Monoclonal Antibody Therapy for Relapsed or Treatment-Resistant Neuroblastoma

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Name of the Trials

Study 1: Lenalidomide and Monoclonal Antibody with or without Isotretinoin in Treating Younger Patients with Refractory or Recurrent Neuroblastoma (NANT-2011-04). See the protocol summary.

Study 2: Irinotecan Hydrochloride and Temozolomide with Temsirolimus or Monoclonal Antibody Ch14.18 in Treating Younger Patients with Refractory or Relapsed Neuroblastoma (COG-ANBL1221). See the protocol summary.

Principal Investigators

Study 1: Dr. Araz Marachelian, New Approaches to Neuroblastoma Treatment (NANT)

Study 2: Dr. Rajen Mody, Children's Oncology Group (COG)

Why These Trials Are Important

Neuroblastoma is a cancer of immature nerve cells that occurs most often in and around the adrenal glands, which sit atop the kidneys. However, it can also occur in other areas of the abdomen and in the chest, neck, and near the spine. Neuroblastoma usually affects infants and young children, with approximately 90 percent of cases diagnosed in children younger than 5 years of age. The remaining cases are diagnosed in older children, adolescents, and even young adults. Older age at diagnosis is generally associated with poorer outcomes.

Neuroblastoma is a disease that can show diverse clinical behaviors, ranging from a localized tumor with benign features to widespread disease with highly aggressive features. Based on considerations such as tumor histology, biological and molecular characteristics of the tumor cells, extent of disease spread, and age, patients are often categorized into one of three risk groups—low-risk, intermediate-risk, or high-risk—in terms of their prognosis. These risk-based categories help doctors decide how to treat patients.

In very young children with low-risk disease, active treatment may be deferred in favor of observation because spontaneous regressions have been noted in patients with certain favorable characteristics. In contrast, patients with high-risk neuroblastoma are treated very aggressively, often with chemotherapy, surgery, radiation therapy, stem-cell transplantation, and/or biological therapy. Despite aggressive treatment, some high-risk patients will have cancer that fails to respond to treatment (refractory disease) or comes back after initially showing signs of response (recurrent disease). The outlook for these patients is poor. New treatments are desperately needed to help extend the lives of children with recurrent or refractory neuroblastoma.

A chimeric antibody called ch14.18 (also known as dinutuximab) might offer some hope for patients with high-risk neuroblastoma. Ch14.18 binds to a molecule called GD2 that is commonly overexpressed by neuroblastoma cells, but its expression by normal cells is limited. In a Children’s Oncology Group phase III clinical trial, the addition of ch14.18, along with an immunostimulant, to standard maintenance therapy with isotretinoin improved both event-free survival and overall survival in patients with high-risk neuroblastoma who had responded to induction therapy and stem-cell transplantation.

NCI is now sponsoring additional trials of ch14.18, in combination with other drugs, to see if the antibody may be helpful for children or young adults (up to age 21) with relapsed or refractory neuroblastoma.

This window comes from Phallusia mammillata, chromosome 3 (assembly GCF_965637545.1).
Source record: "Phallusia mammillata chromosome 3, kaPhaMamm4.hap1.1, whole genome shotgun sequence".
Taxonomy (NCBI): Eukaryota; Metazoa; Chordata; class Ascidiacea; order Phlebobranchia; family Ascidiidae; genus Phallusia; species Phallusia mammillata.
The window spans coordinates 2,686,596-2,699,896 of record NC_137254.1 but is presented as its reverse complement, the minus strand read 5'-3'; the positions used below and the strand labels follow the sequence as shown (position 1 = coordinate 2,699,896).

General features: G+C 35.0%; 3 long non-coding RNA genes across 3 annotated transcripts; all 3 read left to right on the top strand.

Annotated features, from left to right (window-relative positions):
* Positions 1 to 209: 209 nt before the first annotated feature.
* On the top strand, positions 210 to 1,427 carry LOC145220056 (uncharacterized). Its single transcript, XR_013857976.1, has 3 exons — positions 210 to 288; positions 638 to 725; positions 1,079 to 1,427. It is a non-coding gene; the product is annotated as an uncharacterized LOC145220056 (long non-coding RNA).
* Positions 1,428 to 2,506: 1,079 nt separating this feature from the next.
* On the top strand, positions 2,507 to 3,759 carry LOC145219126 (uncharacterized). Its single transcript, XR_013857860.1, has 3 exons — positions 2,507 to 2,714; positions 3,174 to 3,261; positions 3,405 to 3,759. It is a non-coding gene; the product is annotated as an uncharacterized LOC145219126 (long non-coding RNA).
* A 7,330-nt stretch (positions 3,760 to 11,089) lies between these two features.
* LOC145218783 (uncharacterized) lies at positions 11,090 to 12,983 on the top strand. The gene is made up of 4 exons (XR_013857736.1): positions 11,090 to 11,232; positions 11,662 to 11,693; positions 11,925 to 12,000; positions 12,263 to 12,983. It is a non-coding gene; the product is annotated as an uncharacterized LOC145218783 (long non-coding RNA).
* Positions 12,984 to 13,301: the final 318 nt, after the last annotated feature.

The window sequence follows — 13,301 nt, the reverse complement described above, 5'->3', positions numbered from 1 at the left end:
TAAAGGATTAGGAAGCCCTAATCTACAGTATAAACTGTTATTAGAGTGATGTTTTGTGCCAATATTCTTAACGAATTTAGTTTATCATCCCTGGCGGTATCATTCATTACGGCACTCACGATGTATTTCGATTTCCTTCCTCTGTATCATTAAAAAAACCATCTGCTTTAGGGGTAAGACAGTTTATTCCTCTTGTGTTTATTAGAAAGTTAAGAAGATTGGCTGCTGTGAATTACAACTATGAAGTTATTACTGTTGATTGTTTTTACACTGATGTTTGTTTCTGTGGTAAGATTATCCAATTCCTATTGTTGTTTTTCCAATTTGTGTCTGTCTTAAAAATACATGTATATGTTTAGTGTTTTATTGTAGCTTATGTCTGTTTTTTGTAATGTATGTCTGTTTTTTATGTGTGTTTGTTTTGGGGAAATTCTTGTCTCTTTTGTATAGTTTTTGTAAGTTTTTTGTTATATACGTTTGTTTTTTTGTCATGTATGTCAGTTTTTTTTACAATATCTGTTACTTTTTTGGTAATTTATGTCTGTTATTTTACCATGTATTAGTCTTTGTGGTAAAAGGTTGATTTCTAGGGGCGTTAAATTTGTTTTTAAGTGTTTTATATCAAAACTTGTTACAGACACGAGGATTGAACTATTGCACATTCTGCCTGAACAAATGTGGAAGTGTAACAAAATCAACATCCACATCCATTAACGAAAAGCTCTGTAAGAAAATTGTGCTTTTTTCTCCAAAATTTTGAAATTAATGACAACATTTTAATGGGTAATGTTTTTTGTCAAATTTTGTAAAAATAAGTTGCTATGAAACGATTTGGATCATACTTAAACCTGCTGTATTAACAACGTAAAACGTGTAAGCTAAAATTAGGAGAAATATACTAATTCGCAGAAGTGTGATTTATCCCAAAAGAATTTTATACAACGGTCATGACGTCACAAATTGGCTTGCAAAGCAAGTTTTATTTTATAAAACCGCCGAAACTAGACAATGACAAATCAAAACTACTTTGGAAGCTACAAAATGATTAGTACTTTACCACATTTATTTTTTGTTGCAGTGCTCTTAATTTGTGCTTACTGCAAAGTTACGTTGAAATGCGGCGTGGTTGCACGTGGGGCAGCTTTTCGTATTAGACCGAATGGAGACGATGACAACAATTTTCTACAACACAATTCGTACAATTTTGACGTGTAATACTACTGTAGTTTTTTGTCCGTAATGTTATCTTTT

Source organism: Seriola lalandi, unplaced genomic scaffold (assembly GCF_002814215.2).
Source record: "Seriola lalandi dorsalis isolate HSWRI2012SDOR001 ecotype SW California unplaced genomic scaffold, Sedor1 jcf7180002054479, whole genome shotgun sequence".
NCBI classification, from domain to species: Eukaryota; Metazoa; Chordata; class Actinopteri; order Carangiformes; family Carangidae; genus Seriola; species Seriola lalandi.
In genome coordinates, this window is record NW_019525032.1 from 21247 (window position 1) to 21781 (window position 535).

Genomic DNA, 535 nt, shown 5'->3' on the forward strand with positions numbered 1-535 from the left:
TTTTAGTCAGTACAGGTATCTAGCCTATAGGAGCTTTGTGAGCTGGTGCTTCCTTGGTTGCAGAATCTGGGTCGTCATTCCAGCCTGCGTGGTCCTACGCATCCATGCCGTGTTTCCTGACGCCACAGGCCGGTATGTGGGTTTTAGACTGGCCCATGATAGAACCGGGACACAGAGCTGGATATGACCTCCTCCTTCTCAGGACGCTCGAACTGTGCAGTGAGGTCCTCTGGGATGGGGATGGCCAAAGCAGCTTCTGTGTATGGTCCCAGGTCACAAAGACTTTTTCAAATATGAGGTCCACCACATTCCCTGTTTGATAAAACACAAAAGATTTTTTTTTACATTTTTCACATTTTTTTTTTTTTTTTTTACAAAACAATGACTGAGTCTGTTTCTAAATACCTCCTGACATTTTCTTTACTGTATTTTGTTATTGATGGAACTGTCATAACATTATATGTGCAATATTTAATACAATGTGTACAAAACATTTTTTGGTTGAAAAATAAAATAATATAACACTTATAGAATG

In a phase I trial being conducted by the New Approaches to Neuroblastoma Treatment (NANT) consortium, patients with relapsed or refractory neuroblastoma will be assigned to receive different doses of the drug lenalidomide and ch14.18 with or without isotretinoin. Researchers want to determine how much lenalidomide can be given safely with ch14.18 and isotretinoin and see how the combination affects the immune system.

“Currently, ch14.18 is administered with immune stimulating agents like interleukin-2 or granulocyte-macrophage colony-stimulating factor in an effort to enhance the immune response,” Dr. Marachelian said. “We are trying to determine if the antibody can be given safely with lenalidomide, an immunomodulating agent, rather than an immune stimulator like IL-2, which is known to cause toxic side effects.”

“If co-administration of ch14.18 and lenalidomide proves safe, our study could lead to a head-to-head comparison with the standard way ch14.18 is given now with cytokines,” she added.

In a phase II trial, member sites of the Children’s Oncology Group will treat patients with a combination of the drugs irinotecan and temozolomide and randomly assign them to receive either ch14.18 or the drug temsirolimus in combination with their chemotherapy. Doctors want to see if one combination leads to a better response rate and compare the toxicity of the interventions.  

“If one arm of the study proves better than the other and the combination is well tolerated, it may be used in a future phase III trial for patients with newly diagnosed neuroblastoma,” said Dr. Mody. “This is an exciting study in that it is testing the chimeric antibody [ch14.18], a biologic agent that has already proven to be beneficial to patients by preventing relapses, to see if it can actually help improve the survival of patients with relapsed disease.”

For More Information

See the lists of eligibility criteria (study 1; study 2) and trial contact information (study 1; study 2) or call the NCI's Cancer Information Service at 1-800-4-CANCER (1-800-422-6237). The toll-free call is confidential.

  • Posted: September 9, 2014

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